A Perfect Environment For Docbook
I spent last few days searching for tools that would facilitate process of writing few articles using Docbook. I analyzed few solutions - mainly XMLmind XML Editor, Vim with various plugins and Asciidoc. This post presents the result of this research.
For those who are not familiar with Docbook let me cite its website (see links at the end of this text):
DocBook is a schema (available in several languages including RELAX NG, SGML and XML DTDs, and W3C XML Schema) maintained by the DocBook Technical Committee of OASIS. It is particularly well suited to books and papers about computer hardware and software (though it is by no means limited to these applications).
A Docbook XML document can be later transformed into HTML (single or chunked), PDF, RTF, ePub, DIV and other formats using various free tools.
Firstly, I intended to write articles using Docbook markup tags directly. I did it few years ago and Docbook elements are not new to me, so I wanted to refresh my knowledge of Docbook and use it directly. I checked out two solutions:
- XMLmind XML Editor (Personal Edition)
Docbook with XMLmind XML Editor
XMLmind XML Editor (Personal Edition) is a powerful editor for working with structured documents. Its free version seemed to be capable of everything I expected in terms of functionality. Alas, its usability is questionable (for me). Somehow I couldn't make friends with it. I felt like I can't move freely within the document, and this distracted me. So I decided I need a different tool.
(Still I think that XXE might be very useful if working with some very complex XML documents. But I can't use it for writing. It distracts me too much from the real task.)
Docbook with Vim
After the failure of using XXE I turned into the opposite direction and tried to write Docbook documents using Vim.
First of all I tried few XML-enabling plugins of Vim. They can help. They can reformat your document, close unclosed tags etc.
Then I searched some more and found a lot of macros that help you enter Docbook tags much quicker. I liked them more than the plugins. And I would have probably stopped my search here if I hadn't discovered Asciidoc.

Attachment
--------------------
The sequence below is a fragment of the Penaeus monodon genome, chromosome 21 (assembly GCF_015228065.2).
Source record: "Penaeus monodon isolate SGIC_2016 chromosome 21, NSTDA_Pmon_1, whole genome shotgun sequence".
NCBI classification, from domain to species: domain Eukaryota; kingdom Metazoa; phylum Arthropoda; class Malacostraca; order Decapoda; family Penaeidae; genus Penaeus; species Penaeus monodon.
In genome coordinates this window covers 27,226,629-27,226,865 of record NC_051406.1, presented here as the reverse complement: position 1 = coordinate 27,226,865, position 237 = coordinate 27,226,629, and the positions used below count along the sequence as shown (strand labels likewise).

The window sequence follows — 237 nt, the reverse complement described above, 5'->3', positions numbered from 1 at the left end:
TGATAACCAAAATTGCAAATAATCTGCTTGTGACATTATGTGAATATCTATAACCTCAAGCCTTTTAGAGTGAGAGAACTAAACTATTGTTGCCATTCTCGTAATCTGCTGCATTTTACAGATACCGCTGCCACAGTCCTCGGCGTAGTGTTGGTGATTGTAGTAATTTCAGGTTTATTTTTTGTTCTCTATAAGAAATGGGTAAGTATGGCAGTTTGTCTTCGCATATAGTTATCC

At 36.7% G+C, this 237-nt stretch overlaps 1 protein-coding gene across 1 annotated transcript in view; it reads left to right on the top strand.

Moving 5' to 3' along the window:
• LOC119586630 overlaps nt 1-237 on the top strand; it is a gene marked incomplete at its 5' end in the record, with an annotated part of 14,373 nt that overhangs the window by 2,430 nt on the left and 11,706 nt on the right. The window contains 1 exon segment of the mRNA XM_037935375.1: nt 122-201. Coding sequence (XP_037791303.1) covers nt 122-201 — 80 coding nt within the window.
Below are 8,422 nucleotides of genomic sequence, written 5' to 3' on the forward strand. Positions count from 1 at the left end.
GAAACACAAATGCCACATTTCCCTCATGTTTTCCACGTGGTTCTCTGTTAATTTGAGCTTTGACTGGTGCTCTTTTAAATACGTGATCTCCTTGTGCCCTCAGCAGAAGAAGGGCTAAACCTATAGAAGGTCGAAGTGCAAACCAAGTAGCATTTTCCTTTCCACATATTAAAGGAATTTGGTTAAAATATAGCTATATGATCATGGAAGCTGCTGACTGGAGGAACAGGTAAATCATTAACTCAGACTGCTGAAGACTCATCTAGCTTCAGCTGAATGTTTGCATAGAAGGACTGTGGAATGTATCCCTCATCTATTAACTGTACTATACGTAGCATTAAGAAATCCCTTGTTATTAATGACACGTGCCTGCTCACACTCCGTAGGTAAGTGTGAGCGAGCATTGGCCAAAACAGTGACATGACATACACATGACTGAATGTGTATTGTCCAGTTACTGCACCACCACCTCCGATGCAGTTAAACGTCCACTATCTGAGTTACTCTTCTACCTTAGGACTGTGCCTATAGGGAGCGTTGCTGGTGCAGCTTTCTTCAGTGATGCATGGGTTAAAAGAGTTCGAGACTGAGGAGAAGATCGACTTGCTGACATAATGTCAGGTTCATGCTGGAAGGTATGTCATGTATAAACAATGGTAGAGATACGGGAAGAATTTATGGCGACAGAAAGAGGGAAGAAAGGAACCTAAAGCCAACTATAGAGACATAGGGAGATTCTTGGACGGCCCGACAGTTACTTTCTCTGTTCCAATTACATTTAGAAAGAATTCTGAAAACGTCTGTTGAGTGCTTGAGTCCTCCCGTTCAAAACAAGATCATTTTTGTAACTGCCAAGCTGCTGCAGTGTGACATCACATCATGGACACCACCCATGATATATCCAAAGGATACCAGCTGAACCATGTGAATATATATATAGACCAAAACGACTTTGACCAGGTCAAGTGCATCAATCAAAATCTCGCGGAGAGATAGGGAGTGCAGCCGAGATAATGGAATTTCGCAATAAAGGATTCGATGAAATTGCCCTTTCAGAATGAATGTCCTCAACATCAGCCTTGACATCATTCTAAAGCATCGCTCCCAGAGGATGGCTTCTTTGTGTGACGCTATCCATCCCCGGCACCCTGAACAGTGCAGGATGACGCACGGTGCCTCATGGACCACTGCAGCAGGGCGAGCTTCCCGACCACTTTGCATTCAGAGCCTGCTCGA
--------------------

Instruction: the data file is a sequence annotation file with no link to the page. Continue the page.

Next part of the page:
Asciidoc with Vim
Even with the help of macros I spent too much time inserting markup elements and worrying if
<para> could go into the
<itemlist> or such.
While all the plugins and macros described in the previous part of the post help you to enter elements of Docbook markup quicker, Asciidoc takes different approach and replaces XML markup with simple wiki-like syntax.
With Asciidoc your Docbook document is a simple txt file that gets translated into valid Docbook file and later into desired output format.
As far as I know (but my knowledge of Asciidoc is still limited) not all elements of Docbook can be expressed using Asciidoc syntax. In such cases you can include Docbook elements directly into Asciidoc text file (using "passthrough" blocks.
The beauty of this approach lies in much simpler notation. The most common elements (i.e. paragraphs, lists) are easily created with use of new lines or simple symbols. Please consider this example of bullet list from Docbook and Asciidoc:
Bullet List - Docbook Version
<para>TeX and LaTeX</para>
Bullet List - Asciidoc Version
* Text and LaTeX
Asciidoc provides necessary files to teach Vim how to highlight some important elements. This makes working with Vim and Asciidoc a pleasant experience.
And the Winner is...
Right now I decided to use Asciidoc. Its wiki-like syntax lets me forget about the complexity of Docbook elements and concentrate on writing.
I'm not sure yet what are the shortcomings of Asciidoc. Since now, I'm very happy using it.